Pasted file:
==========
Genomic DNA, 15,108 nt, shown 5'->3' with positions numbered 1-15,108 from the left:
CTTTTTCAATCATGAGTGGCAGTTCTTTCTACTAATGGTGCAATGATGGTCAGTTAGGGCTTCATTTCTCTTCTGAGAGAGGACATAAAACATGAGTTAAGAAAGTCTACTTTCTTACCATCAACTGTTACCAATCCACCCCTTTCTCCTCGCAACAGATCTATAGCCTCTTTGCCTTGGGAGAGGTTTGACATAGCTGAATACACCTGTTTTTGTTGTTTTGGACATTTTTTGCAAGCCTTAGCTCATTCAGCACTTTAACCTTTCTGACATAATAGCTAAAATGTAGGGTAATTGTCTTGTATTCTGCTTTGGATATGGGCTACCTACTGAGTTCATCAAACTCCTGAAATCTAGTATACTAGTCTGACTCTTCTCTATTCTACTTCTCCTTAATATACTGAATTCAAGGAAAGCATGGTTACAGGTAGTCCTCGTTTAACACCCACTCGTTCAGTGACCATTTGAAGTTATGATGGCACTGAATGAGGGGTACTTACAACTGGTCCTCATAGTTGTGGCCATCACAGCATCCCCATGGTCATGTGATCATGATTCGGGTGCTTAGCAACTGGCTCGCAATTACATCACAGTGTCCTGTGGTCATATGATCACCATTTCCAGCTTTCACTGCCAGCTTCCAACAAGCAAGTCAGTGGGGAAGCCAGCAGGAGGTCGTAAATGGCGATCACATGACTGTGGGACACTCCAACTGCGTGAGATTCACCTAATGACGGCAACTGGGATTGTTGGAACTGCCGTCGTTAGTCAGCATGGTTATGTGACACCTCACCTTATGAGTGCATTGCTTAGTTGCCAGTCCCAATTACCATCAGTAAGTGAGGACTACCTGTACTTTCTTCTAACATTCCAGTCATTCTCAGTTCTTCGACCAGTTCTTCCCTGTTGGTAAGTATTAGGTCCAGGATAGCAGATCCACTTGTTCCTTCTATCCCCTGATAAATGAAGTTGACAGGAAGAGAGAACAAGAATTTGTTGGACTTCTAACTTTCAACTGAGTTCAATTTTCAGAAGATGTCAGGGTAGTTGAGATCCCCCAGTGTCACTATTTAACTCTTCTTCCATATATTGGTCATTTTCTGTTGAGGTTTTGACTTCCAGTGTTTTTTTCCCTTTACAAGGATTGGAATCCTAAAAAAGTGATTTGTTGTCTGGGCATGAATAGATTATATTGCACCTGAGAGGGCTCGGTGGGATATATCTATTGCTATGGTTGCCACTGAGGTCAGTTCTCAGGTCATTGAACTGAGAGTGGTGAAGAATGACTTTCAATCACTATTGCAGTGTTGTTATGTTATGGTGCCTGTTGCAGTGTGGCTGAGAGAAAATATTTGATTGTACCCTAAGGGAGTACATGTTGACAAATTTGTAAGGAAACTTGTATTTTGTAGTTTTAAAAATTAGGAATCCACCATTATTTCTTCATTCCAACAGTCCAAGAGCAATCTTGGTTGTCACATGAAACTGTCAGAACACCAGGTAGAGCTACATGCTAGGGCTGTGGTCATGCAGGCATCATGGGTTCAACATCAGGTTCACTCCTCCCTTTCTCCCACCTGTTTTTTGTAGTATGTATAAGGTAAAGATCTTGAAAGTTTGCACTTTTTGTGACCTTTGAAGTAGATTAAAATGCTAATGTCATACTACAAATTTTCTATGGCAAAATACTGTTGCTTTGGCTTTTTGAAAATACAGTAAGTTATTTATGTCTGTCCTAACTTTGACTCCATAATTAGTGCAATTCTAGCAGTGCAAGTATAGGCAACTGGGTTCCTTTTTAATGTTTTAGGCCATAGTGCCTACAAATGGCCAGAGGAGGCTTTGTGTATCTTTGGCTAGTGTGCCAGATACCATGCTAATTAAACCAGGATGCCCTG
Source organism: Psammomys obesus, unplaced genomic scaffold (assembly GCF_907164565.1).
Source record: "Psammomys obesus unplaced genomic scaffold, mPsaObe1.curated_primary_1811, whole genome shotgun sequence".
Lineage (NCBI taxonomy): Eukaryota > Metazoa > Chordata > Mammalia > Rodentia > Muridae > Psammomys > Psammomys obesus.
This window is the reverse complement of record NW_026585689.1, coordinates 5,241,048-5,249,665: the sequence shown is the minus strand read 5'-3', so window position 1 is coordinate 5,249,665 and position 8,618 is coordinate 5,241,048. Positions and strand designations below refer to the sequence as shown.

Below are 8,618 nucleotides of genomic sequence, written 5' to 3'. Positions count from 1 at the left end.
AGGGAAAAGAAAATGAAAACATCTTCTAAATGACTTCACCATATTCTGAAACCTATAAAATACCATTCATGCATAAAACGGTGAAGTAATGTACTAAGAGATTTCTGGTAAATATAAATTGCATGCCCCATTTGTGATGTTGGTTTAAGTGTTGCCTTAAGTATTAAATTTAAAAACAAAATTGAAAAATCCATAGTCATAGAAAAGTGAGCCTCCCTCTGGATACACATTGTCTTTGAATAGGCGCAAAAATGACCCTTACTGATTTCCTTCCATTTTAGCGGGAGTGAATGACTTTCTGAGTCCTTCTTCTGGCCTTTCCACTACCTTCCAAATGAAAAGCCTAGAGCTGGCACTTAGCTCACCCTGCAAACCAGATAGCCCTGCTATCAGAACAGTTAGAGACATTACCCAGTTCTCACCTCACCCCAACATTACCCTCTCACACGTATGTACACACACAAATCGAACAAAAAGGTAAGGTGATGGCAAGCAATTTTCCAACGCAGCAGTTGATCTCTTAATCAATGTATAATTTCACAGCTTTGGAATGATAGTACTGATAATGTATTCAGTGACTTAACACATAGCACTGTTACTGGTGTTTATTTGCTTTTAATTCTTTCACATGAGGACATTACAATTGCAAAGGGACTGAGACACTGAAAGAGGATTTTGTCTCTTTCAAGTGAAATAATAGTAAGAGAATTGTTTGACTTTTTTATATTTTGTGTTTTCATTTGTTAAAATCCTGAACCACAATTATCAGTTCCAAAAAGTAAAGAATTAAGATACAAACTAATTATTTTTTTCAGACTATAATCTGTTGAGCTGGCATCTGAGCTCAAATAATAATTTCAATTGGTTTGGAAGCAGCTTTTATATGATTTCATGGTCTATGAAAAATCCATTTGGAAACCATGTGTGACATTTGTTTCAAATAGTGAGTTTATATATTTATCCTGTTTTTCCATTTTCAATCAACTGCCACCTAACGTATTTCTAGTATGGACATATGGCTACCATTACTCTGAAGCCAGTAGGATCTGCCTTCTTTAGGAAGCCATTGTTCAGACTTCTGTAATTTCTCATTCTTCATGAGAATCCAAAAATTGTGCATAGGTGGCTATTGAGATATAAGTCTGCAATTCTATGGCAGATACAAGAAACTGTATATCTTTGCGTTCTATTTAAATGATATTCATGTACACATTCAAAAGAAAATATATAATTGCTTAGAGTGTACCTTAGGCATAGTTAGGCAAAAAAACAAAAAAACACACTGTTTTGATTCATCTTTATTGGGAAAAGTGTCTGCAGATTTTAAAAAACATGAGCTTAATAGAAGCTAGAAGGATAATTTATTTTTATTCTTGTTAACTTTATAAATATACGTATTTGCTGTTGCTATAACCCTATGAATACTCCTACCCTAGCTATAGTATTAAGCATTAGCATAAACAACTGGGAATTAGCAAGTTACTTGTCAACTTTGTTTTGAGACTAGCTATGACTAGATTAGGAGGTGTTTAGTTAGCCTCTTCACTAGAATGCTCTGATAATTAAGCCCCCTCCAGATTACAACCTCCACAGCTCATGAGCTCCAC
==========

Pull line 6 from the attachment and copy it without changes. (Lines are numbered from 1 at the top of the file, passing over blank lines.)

This window is the reverse complement of record NW_026585689.1, coordinates 5,241,048-5,249,665: the sequence shown is the minus strand read 5'-3', so window position 1 is coordinate 5,249,665 and position 8,618 is coordinate 5,241,048. Positions and strand designations below refer to the sequence as shown.